Italian team rates maize flour for functional, gluten free pasta

05 April 2011

Foodnavigator.com (5/4/2011) reported on claims made by scientists involved in pasta research who have developed a gluten-free spaghetti with a high content of maize flour and acceptable sensory attributes that could be an alternative to conventional pasta due its superior nutritive value.

The research, which have been published in the International Journal of Food Science & Technology Journal, found that gluten-free spaghetti samples made with a high content of maize flour had high values of elongation and shear viscosity, and therefore a higher firmness.Functional pasta using alternatives to wheat flour could offer and open up opportunities in the gluten-free market for pasta manufacturers.

The research team, from University of Foggia in Italy, claims that the appeal of pasta amongst consumers has made it a potential vehicle for highly nutritious compounds. Howev pasta based on non-conventional flours needs to achieve a proper compromise between satisfactory sensorial and functional properties, they added.

Good quality pasta is defined as having high degree of firmness and elasticity, which is mainly termed as ‘al dente’. An evaluation of pasta cooking quality requires consideration of factors including elasticity, firm pasta structure, reduced adhesiveness, water absorption, and low cooking loss.

In order to optimise the formulation of functional and gluten-free pasta, the researchers experimented with different quantities of various flour types including quinoa, heat-treated maize and defatted soy flours.The maize tested contains 7–13 g/100 g proteins, is rich in dietary fibre, vitamin B6, magnesium and it has very low fat content, while quinoa has a relatively high quantity of vitamins and minerals, iron and calcium. Soybean flours, are used in many countries due to the fact they are a good resource of vegetable proteins, fat, lysine and other components that may be effective in reducing the risk of coronary heart diseases and several cancers.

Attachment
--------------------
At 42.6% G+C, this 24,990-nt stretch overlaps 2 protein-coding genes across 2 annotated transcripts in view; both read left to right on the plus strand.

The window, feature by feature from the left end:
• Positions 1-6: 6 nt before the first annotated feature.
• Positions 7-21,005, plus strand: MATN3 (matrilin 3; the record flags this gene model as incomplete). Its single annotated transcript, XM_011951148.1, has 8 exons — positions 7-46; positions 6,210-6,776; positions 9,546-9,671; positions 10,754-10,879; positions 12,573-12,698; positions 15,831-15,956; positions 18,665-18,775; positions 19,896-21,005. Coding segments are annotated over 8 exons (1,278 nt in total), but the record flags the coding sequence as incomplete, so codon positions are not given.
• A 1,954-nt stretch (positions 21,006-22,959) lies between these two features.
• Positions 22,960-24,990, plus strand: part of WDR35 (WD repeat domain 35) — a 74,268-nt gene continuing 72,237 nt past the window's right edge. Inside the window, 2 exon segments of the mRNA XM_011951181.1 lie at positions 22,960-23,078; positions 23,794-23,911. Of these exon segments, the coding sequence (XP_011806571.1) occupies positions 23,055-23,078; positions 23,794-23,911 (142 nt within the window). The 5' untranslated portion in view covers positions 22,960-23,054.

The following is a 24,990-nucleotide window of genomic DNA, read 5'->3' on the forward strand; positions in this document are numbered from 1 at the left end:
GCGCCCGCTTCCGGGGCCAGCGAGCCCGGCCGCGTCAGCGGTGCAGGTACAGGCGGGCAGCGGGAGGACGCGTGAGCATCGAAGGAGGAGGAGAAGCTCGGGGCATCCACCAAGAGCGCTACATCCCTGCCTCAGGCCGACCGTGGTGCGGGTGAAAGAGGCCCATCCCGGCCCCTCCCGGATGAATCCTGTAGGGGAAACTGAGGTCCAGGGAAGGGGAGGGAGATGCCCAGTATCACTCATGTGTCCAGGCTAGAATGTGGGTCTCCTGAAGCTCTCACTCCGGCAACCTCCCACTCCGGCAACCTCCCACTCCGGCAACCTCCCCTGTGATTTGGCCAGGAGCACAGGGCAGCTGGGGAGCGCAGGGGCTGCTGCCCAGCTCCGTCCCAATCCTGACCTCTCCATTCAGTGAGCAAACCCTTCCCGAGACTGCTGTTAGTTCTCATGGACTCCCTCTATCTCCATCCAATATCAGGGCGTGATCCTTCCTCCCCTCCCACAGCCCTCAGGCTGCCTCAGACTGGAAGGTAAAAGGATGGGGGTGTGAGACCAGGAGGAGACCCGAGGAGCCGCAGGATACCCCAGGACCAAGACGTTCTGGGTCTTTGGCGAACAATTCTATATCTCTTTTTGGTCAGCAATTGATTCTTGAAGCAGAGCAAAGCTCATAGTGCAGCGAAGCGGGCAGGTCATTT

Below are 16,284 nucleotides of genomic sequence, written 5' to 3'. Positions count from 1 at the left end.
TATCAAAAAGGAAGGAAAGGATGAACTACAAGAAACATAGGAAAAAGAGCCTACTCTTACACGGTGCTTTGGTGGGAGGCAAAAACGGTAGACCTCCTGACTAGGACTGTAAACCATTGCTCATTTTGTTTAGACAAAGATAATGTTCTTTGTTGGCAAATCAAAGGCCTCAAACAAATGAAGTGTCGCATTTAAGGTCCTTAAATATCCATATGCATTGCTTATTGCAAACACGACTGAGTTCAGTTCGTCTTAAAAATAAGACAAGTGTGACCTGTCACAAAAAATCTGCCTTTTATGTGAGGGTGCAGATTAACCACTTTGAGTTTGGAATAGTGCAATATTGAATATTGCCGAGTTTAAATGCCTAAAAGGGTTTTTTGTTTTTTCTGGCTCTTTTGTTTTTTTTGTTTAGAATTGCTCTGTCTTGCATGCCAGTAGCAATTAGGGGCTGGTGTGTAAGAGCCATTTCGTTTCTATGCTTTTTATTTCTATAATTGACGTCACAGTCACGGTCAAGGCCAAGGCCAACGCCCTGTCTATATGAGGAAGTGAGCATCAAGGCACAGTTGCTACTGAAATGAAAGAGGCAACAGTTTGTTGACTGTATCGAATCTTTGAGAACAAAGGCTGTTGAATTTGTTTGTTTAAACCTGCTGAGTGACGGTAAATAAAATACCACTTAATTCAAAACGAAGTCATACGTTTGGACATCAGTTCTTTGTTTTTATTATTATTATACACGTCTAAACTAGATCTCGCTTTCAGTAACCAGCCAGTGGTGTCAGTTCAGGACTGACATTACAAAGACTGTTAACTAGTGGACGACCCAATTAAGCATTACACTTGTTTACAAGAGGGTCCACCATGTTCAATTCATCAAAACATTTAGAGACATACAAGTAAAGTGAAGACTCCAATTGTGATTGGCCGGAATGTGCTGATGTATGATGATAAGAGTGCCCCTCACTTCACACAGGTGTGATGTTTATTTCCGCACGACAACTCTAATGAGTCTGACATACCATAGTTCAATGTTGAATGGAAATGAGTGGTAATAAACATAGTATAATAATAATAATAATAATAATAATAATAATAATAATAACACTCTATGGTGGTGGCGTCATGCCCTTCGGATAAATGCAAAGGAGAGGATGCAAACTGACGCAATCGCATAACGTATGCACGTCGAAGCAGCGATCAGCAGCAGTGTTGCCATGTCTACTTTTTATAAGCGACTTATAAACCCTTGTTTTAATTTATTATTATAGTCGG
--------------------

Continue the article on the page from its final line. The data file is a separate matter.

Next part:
In order to prepare the non-conventional dough a portion of heat-treated maize flour was pre-gelatinised (PS). Water mixed with flour was heated at 80°C to obtain pre-gelatinised starch. Afterwards, the pre-gelatinised starch was cooled at about 40°C, and then added to the soy, quinoa and heat-treated maize flour and kneaded for 20 minutes. After kneading, the samples were extruded. The water content of all samples was 43.65 per cent (w/w dough basis). Dry and fresh spaghetti samples were assessed by a panel of ten trained tasters in order to evaluate the sensory attributes, which included colour, odour, homogeneity, resistance to break and overall acceptability of non-cooked spaghetti, both dry and fresh.

The results indicated that either the absence of quinoa or low quinoa flour content and a high amount of maize flour increase the dough firmness, while the researchers noted that pre-gelatinised maize improved the resistance to break and the taste of non-cooked and cooked spaghetti.It was also discovered that quinoa constituents bring about a bitter taste that affects negatively the overall acceptability of the pasta.

In terms of dry spaghetti, maximum value of overall acceptability was obtained at the maize flour PS concentration of 26.17 per cent, soy flour concentration of 4.25 per cent and at the lowest concentration of quinoa flour (0 per cent). While the best acceptability scores for fresh spaghetti were obtained with a high concentration of maize flour PS (30.78 per cent) and at the lowest concentration of quinoa flour (0 per cent), concluded the researchers.

Source: International Journal of Food Science & Technology
Published online ahead of print: DOI: 10.1111/j.1365-2621.2011.02613.x
Title: Formulation optimisation of gluten-free functional spaghetti based on quinoa, maize and soy flours
Authors: M. Mastromatteo, S. Chillo, M. Iannetti, V. Civica, M. Alessandro Del Nobile